17.05.2006 The Beast Documentation Quest (3)

See: http://blogs.testbit.eu/timj/2006/05/16/17052006-the-beast-documentation-quest-3/ (page moved)

Faced with the documentation system requirements outlined in the last episode (The Beast Documentation Quest (2)) it took a while to figure that there really was no single documentation tool fulfilling all the needs outlined. So writing a new documentation tool for the Beast project looked like the only viable solution. I wasn’t ready to start out rolling a new full fledged C++ parser though…
Fortunately, Doxygen includes an XML generation back-end, that will dump all the C/C++ structure after the parsing stage, including comments, into a set of XML files. Unfortunately it unconditionally preprocesses the source code comments. So it required some trickery to circumvent complaints about unknown or invalidly used Doxygen macros when combined with a newly developed macro processor…
To get the macro processor going, i wrote a recursive descend parser for “@macro{arguments} more text\n“-style constructs in Python. Added up a syntax facility for new macro definitions, an algorithm to detect and generate sections plus a rudimentary HTML generation back-end, and voila – a new documentation generator was born: Doxer. That was around last summer.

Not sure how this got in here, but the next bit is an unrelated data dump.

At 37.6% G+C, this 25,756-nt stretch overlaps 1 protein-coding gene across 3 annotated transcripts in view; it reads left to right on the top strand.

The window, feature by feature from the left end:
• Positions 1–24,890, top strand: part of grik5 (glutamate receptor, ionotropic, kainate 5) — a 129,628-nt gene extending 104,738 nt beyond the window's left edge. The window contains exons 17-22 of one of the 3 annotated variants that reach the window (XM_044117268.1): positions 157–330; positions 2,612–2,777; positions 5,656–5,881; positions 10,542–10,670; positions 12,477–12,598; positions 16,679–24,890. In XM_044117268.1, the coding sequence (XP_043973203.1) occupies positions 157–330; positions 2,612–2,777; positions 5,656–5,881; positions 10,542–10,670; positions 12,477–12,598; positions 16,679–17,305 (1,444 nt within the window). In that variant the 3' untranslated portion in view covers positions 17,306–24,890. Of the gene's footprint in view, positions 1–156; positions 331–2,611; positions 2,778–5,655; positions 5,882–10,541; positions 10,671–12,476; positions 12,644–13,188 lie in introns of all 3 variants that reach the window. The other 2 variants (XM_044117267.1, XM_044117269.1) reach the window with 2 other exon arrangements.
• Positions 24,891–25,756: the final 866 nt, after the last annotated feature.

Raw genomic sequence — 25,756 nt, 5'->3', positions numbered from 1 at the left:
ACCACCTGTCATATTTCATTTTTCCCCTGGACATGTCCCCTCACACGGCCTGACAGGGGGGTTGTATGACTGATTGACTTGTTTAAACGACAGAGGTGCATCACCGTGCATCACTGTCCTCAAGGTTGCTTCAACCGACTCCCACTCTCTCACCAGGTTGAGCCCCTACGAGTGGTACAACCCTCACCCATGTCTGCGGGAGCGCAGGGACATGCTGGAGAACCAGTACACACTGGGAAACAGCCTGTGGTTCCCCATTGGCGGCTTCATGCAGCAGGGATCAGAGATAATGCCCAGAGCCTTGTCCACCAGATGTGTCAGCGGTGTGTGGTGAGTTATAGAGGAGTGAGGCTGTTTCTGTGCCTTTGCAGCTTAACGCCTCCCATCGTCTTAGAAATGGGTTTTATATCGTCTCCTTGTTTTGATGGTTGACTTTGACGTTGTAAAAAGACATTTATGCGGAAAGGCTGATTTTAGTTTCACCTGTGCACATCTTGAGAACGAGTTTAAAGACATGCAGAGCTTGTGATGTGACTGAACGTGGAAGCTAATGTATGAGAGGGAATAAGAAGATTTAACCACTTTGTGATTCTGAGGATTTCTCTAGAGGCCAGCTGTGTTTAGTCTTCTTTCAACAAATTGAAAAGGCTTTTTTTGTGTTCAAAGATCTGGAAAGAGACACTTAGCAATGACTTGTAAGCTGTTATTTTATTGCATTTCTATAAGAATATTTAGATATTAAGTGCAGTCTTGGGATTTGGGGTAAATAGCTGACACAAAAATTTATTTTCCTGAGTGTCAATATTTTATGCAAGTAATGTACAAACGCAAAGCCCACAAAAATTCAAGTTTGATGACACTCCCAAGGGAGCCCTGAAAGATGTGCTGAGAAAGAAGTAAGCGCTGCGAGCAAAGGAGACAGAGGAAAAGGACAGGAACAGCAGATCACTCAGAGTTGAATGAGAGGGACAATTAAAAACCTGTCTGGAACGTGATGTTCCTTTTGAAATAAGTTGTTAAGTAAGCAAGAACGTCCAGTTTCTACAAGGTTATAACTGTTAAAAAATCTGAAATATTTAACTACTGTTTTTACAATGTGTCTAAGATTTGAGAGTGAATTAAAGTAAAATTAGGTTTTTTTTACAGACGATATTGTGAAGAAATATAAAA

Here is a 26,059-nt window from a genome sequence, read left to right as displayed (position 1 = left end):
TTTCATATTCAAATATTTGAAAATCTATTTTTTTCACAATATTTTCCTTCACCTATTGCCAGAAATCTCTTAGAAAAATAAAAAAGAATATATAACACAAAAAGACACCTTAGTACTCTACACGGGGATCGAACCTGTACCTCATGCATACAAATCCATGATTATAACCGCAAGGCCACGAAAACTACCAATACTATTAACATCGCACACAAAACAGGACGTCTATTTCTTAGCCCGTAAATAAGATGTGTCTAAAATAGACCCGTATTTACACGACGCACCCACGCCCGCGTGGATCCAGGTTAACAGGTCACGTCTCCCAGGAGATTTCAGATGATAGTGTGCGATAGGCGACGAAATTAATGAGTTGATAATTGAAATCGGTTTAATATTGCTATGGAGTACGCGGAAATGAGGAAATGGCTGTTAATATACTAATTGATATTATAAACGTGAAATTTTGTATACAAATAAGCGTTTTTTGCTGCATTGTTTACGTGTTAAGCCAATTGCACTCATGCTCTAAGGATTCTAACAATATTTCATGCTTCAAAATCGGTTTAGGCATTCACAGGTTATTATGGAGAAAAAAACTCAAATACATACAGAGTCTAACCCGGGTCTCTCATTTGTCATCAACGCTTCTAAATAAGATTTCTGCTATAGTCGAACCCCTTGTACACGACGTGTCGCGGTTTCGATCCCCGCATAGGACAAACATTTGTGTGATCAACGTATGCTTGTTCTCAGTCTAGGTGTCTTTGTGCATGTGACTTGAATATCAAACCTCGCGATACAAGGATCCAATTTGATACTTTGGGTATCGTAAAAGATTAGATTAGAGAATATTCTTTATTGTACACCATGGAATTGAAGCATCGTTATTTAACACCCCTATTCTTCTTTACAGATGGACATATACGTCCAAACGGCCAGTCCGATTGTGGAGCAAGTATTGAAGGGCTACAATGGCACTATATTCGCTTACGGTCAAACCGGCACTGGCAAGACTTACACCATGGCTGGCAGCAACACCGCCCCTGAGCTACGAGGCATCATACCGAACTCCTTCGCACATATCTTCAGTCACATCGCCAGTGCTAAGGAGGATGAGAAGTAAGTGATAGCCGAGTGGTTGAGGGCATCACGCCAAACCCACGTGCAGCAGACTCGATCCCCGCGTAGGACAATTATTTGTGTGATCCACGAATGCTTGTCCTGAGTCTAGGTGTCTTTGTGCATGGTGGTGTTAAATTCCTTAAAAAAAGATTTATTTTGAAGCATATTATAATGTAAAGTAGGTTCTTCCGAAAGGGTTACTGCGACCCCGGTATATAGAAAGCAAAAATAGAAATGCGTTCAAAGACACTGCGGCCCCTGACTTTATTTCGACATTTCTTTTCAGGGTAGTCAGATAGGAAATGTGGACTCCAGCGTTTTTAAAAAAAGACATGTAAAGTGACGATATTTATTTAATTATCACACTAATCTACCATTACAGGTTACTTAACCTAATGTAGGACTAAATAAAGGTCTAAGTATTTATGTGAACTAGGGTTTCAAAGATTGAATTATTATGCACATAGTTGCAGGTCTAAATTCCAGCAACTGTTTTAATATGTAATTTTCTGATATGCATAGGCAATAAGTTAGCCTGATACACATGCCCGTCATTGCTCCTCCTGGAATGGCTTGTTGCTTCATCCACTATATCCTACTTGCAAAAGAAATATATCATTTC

In response to my last blog entry on this topic, one commenter wrote:

I think that starting another documentation project would be totally useless.

I don’t think i can agree here. For any software solvable problem you have, you can only write your own tool if you don’t find an existing one that covers your needs or could be extended to do so. Admittedly, i didn’t know about Synopsis back then, and i intend to investigate more of its innards at some point to figure whether it can be integrated with Doxer nicely. Until then, Beast does again have a working documentation tool, re-enabling us to keep documenting the source code and updating the website.
At this point, the CVS version of Beast has been fully migrated to generate and display HTML runtime documentation, using a browser according to the users preferences. Also all source code documentation was converted and the website is fully generated from Doxer. All of this is driven by circa 6k lines of code, made possible only by the expressiveness of Python and by using Doxygen as a source code parsing backend.